Anglo-French Relations in Egypt 1798-1875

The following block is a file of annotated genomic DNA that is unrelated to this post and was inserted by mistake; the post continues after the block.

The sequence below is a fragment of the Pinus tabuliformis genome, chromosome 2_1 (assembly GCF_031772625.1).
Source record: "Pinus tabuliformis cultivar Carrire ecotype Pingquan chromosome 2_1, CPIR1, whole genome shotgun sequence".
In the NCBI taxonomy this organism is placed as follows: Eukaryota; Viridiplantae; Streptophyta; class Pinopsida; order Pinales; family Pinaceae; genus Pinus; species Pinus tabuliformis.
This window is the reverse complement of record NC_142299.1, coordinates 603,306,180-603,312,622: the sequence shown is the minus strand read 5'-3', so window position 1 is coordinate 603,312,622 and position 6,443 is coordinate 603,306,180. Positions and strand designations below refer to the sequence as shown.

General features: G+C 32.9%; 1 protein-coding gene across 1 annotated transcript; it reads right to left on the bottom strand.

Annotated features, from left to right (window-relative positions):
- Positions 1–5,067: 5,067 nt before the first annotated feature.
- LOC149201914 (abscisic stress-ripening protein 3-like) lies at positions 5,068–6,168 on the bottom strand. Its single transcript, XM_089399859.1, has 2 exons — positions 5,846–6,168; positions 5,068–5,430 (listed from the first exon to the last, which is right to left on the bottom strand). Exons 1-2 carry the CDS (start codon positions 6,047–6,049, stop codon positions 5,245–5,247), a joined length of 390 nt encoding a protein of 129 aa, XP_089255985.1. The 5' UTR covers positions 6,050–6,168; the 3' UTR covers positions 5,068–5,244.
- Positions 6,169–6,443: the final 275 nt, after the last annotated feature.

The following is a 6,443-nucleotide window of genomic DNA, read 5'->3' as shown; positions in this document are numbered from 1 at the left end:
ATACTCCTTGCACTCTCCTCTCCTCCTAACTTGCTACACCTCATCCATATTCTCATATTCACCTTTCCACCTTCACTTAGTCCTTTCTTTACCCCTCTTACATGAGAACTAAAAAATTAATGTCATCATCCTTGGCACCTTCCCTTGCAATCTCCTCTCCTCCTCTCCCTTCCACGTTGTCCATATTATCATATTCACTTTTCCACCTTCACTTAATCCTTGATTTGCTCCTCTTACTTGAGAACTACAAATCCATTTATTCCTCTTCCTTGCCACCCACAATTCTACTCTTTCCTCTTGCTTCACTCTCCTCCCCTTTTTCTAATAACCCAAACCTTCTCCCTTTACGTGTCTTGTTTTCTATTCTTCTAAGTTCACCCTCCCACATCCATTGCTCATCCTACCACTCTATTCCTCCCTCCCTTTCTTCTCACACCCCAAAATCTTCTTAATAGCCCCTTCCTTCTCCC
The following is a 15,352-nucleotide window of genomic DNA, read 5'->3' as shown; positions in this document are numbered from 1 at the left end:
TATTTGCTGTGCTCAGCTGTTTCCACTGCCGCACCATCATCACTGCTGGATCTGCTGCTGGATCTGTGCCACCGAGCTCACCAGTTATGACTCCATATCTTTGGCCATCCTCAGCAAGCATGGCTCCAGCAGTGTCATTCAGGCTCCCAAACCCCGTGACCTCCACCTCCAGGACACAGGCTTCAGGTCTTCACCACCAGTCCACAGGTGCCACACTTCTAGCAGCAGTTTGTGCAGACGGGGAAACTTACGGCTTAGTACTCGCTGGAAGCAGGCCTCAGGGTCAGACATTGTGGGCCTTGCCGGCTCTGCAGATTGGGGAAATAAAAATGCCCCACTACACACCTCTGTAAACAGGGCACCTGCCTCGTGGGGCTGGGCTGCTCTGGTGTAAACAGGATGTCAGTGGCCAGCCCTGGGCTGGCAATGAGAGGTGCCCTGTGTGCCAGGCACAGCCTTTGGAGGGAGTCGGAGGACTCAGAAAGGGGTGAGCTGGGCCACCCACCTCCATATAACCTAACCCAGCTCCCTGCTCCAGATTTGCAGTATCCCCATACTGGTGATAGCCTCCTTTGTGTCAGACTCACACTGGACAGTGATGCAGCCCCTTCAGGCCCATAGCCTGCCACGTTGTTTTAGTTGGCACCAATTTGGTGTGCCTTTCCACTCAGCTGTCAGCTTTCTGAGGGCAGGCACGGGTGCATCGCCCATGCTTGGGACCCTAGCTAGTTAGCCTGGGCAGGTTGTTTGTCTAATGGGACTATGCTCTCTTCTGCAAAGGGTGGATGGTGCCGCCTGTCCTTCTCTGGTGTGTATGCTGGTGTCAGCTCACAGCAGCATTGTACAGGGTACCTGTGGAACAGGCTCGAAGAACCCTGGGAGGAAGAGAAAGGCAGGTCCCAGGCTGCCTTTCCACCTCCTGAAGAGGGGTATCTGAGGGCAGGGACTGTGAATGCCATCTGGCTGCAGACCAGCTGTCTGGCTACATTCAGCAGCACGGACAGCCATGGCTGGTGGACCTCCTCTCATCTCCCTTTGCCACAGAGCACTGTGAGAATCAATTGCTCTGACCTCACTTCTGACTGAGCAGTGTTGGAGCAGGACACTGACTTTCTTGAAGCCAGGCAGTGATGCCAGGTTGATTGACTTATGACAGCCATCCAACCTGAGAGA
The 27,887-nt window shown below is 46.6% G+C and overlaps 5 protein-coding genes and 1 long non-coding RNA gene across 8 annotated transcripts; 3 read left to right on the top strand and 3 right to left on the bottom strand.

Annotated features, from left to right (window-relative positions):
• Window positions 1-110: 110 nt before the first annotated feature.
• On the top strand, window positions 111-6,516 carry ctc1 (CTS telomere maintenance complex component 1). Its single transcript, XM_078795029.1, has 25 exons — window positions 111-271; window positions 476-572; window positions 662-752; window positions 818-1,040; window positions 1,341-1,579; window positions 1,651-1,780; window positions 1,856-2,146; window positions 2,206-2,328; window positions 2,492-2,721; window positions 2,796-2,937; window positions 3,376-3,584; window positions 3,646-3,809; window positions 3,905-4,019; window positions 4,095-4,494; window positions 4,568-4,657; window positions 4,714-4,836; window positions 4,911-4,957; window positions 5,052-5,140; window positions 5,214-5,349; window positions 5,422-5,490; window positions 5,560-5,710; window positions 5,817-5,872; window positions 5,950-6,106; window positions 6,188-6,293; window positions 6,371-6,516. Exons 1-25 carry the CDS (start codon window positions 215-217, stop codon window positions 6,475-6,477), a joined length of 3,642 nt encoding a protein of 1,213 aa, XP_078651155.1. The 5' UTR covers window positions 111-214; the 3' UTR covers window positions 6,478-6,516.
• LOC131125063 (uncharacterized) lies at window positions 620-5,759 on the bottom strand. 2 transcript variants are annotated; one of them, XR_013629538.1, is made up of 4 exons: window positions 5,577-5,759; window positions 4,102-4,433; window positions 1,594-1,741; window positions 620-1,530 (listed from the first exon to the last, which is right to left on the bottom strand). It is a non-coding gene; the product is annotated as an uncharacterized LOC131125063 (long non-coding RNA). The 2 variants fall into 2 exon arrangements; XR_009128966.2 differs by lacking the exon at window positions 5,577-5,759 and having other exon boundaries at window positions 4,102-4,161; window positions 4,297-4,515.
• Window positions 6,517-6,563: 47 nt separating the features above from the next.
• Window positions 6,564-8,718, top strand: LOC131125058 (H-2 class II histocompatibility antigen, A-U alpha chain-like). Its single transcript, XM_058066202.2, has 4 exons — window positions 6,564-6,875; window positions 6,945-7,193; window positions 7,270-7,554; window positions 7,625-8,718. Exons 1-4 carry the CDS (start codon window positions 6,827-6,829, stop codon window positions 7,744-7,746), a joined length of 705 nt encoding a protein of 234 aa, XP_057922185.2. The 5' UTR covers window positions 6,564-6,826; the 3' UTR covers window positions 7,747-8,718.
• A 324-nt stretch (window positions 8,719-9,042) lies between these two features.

Several canonical works exist on European capitalism in North Africa, especially Egypt. From a revisionist perspective, this work analyses the features of British and French relations in Egypt of the nineteenth century. The definitions of capitalism in scholarly engagements reflects in the narratives of how English and French capital manipulated the political space to map Egypt in the dynamics of international economy. Internal or domestic capitalism was an institutionalized and standardized in the era of Mohammed Ali’s modernization policy. Invariably, the paper examines the nexus in the interplay of land, labor and finance that tied Egypt to global capitalism. The terminal period of 1875 marked a period of financial crises that plunged the nation to endless debt burden that further defined its national governance and international relations. With the plethora of secondary sources such as books and journals, this work adopts the historical method.